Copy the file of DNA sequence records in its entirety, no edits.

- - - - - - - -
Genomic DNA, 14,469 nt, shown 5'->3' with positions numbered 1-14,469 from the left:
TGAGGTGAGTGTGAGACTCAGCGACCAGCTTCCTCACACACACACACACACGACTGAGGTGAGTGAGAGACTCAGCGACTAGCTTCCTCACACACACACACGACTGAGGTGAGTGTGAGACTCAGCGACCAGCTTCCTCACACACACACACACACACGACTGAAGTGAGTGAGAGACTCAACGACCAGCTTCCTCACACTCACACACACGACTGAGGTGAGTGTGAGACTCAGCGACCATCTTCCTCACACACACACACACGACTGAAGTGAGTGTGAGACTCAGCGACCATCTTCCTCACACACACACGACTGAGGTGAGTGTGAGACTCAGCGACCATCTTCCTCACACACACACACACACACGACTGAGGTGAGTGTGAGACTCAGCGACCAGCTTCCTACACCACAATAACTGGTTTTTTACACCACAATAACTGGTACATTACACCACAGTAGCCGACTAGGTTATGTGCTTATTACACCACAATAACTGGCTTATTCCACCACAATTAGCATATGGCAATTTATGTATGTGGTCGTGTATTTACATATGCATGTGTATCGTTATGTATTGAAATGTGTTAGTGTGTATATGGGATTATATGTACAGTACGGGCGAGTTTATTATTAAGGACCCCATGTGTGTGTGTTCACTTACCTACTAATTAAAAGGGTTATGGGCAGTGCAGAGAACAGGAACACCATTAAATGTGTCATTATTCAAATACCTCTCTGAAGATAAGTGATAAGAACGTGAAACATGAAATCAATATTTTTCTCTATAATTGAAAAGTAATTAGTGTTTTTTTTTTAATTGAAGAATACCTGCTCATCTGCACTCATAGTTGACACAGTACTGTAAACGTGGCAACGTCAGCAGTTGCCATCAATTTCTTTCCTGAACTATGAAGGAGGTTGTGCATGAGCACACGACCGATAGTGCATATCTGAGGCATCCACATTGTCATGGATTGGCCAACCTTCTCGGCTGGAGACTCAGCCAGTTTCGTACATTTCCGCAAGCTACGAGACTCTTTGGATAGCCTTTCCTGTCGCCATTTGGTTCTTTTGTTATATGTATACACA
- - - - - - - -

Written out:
Genomic DNA, 14,469 nt, shown 5'->3' with positions numbered 1-14,469 from the left:
TGAGGTGAGTGTGAGACTCAGCGACCAGCTTCCTCACACACACACACACACGACTGAGGTGAGTGAGAGACTCAGCGACTAGCTTCCTCACACACACACACGACTGAGGTGAGTGTGAGACTCAGCGACCAGCTTCCTCACACACACACACACACACGACTGAAGTGAGTGAGAGACTCAACGACCAGCTTCCTCACACTCACACACACGACTGAGGTGAGTGTGAGACTCAGCGACCATCTTCCTCACACACACACACACGACTGAAGTGAGTGTGAGACTCAGCGACCATCTTCCTCACACACACACGACTGAGGTGAGTGTGAGACTCAGCGACCATCTTCCTCACACACACACACACACACGACTGAGGTGAGTGTGAGACTCAGCGACCAGCTTCCTACACCACAATAACTGGTTTTTTACACCACAATAACTGGTACATTACACCACAGTAGCCGACTAGGTTATGTGCTTATTACACCACAATAACTGGCTTATTCCACCACAATTAGCATATGGCAATTTATGTATGTGGTCGTGTATTTACATATGCATGTGTATCGTTATGTATTGAAATGTGTTAGTGTGTATATGGGATTATATGTACAGTACGGGCGAGTTTATTATTAAGGACCCCATGTGTGTGTGTTCACTTACCTACTAATTAAAAGGGTTATGGGCAGTGCAGAGAACAGGAACACCATTAAATGTGTCATTATTCAAATACCTCTCTGAAGATAAGTGATAAGAACGTGAAACATGAAATCAATATTTTTCTCTATAATTGAAAAGTAATTAGTGTTTTTTTTTTAATTGAAGAATACCTGCTCATCTGCACTCATAGTTGACACAGTACTGTAAACGTGGCAACGTCAGCAGTTGCCATCAATTTCTTTCCTGAACTATGAAGGAGGTTGTGCATGAGCACACGACCGATAGTGCATATCTGAGGCATCCACATTGTCATGGATTGGCCAACCTTCTCGGCTGGAGACTCAGCCAGTTTCGTACATTTCCGCAAGCTACGAGACTCTTTGGATAGCCTTTCCTGTCGCCATTTGGTTCTTTTGTTATATGTATACACA